### Speed of Convergence

I found myself doing this for no good reason other than curiosity and procrastination -- not sure it will be of much interest as it is about how quickly estimated probability distributions converge to the true distribution as the sample size increases, but guess I'll post it anyway. The curiosity began, in part, with Brad DeLong's recent (re)post showing the rate of convergence of estimated probabilities from a coin flip to 50-50 as the number of flips increases (in response to a dumb statement from Don Luskin about how well samples can represent the underlying population), and the procrastination is driven by the fact that I have exams to grade.

This is a very simple exercise. To construct one of the lines in the first graph shown below, first draw 200 observations from a standard normal distribution (mean of zero, variance of one), then do a frequency distribution for the draws. That is, to determine the frequencies, find the fraction of the observations that are less than -4.0 (simply count the number of draws in this range and divide by 200), the fraction in the range -4.0 to -3.8, the fraction in the range -3.8 to -3.6, ... etc., etc., ... the fraction in the range 3.6 to 3.8, the fraction in the range 3.8 to 4.0, and the fraction greater than 4.0 (including the endpoints, there are 42 points or "nodes" in increments of .2, the graphs show the midpoints of the interior ranges, i.e. the graphs show the frequencies at -4.1, -3.9, -3.7, ..., 3.7, 3.9., and 4.1). This gives one line on the graph (consisting of 42 points estimated from the draw of 200 observation). Repeat this four more times (for a total of five) to complete the graph.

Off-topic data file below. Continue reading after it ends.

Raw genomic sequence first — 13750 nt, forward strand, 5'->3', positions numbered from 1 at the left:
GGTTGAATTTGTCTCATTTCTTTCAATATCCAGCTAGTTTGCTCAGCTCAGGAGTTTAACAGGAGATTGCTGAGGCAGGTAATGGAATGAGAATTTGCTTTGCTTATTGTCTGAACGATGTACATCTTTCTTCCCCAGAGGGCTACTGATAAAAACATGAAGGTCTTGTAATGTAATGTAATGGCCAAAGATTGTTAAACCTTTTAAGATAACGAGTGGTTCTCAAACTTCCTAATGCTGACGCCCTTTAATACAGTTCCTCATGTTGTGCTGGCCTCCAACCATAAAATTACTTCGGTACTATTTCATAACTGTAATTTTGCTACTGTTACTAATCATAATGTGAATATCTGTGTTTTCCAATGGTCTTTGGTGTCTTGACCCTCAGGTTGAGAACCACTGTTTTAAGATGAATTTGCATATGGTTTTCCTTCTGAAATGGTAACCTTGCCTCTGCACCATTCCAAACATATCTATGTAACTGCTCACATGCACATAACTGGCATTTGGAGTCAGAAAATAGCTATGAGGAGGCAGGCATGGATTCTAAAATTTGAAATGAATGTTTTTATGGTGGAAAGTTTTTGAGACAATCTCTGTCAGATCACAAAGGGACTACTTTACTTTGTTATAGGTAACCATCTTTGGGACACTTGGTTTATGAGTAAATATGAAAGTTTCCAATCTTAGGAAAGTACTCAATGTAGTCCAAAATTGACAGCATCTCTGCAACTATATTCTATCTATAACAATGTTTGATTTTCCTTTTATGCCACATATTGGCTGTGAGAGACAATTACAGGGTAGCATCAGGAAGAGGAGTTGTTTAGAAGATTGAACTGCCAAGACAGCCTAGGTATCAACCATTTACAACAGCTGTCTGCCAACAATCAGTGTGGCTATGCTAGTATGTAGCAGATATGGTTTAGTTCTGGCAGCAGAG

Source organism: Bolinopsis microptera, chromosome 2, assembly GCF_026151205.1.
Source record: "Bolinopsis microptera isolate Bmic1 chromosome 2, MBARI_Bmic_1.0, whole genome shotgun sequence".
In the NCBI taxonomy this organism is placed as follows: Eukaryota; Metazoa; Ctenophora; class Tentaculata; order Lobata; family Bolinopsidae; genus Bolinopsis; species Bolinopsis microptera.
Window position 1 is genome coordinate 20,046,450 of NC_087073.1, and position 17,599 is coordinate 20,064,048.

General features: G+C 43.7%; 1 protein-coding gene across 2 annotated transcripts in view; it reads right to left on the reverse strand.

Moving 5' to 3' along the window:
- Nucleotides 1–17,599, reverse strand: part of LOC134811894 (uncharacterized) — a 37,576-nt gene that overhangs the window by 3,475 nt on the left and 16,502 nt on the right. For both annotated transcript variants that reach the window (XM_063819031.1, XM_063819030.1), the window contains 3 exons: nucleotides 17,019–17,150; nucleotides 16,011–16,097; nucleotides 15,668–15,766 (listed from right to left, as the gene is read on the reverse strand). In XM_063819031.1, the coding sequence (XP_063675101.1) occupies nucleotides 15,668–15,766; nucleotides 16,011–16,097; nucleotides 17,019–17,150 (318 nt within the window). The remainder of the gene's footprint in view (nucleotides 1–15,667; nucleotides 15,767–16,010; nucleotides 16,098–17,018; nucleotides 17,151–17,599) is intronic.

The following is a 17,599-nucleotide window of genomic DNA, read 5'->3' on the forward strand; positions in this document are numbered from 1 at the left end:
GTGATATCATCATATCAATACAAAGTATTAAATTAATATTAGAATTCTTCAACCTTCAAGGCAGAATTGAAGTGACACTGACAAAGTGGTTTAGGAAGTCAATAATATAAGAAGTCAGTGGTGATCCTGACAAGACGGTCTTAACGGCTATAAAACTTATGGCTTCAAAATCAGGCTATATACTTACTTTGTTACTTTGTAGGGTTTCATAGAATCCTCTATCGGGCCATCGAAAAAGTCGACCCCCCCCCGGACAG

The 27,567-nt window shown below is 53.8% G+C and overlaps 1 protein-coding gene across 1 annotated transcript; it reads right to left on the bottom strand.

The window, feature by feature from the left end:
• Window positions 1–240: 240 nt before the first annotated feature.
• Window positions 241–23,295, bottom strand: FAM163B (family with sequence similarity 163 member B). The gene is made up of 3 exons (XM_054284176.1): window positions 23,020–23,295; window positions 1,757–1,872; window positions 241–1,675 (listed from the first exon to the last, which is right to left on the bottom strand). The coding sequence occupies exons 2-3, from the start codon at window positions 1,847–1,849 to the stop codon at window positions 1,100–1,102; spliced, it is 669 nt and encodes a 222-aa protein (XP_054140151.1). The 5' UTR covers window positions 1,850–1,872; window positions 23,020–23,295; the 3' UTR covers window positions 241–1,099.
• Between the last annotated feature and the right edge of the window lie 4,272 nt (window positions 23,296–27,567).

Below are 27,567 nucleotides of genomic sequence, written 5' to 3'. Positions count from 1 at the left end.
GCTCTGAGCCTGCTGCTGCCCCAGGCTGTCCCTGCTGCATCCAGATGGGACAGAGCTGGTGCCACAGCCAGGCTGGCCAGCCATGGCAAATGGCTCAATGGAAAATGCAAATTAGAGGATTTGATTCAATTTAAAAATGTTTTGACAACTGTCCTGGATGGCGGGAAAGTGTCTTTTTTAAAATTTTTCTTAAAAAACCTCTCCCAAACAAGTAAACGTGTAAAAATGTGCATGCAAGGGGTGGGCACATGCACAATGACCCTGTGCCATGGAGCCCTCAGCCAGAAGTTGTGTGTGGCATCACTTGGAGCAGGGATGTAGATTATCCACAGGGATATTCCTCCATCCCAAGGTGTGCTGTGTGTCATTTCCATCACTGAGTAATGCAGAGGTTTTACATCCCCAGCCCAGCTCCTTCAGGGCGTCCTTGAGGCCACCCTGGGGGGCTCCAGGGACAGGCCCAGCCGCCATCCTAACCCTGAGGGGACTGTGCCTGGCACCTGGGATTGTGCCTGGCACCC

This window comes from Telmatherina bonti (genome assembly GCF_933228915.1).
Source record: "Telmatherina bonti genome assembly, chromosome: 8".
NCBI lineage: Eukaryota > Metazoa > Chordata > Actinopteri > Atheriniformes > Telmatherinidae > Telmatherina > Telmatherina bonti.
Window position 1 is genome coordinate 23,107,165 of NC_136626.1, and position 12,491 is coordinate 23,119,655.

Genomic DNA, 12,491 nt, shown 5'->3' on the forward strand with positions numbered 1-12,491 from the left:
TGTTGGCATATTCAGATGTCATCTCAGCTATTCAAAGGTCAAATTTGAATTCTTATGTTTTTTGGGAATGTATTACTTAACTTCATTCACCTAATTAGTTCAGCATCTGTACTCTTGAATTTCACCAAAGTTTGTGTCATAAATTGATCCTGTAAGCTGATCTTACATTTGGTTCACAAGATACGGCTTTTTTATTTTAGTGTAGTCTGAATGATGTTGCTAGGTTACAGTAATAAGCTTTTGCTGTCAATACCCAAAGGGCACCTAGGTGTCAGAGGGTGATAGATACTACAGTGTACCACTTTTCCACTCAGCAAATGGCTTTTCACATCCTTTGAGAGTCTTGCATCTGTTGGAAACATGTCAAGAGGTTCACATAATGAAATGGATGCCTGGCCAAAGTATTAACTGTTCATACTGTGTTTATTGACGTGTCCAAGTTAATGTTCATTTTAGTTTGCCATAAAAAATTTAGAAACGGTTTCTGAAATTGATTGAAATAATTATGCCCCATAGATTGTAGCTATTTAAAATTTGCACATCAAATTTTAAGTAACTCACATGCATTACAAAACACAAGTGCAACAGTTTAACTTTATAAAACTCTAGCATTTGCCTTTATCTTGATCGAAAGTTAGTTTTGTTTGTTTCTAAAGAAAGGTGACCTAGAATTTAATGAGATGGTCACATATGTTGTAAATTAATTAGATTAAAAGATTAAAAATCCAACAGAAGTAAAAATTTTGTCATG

Thus, the first graph shows five estimates of a Normal(0,1), each
based upon 200 observations and 42 nodes (note how low the ratio of
observations to nodes is in this case - a smaller number of nodes would
be estimated more precisely, but with less nodes the distribution is
not resolved as clearly - I didn't make any attempt to try different
levels of resolution, i.e. a smaller or larger number of nodes, or to try a non-uniform distribution of nodes rather than having them equally spaced at .2 apart). The
graph also shows a standard normal for reference.

To construct the second graph, do exactly the same thing, but draw five samples of 400 observations instead of 200. Similarly, the remaining graphs show the outcome for five samples of sizes 400, 600, 800, 1000, and 2000.

Even with 42 points to estimate, the underlying distribution is revealed fairly quickly as the number of observations is increased, i.e. with 800 observations, about 20 per node (though the 800 observations aren't, of course, distributed equally across the nodes), the distribution is resolved pretty clearly.

Posted by Mark Thoma on Sunday, December 9, 2007 at 09:36 AM in Economics |
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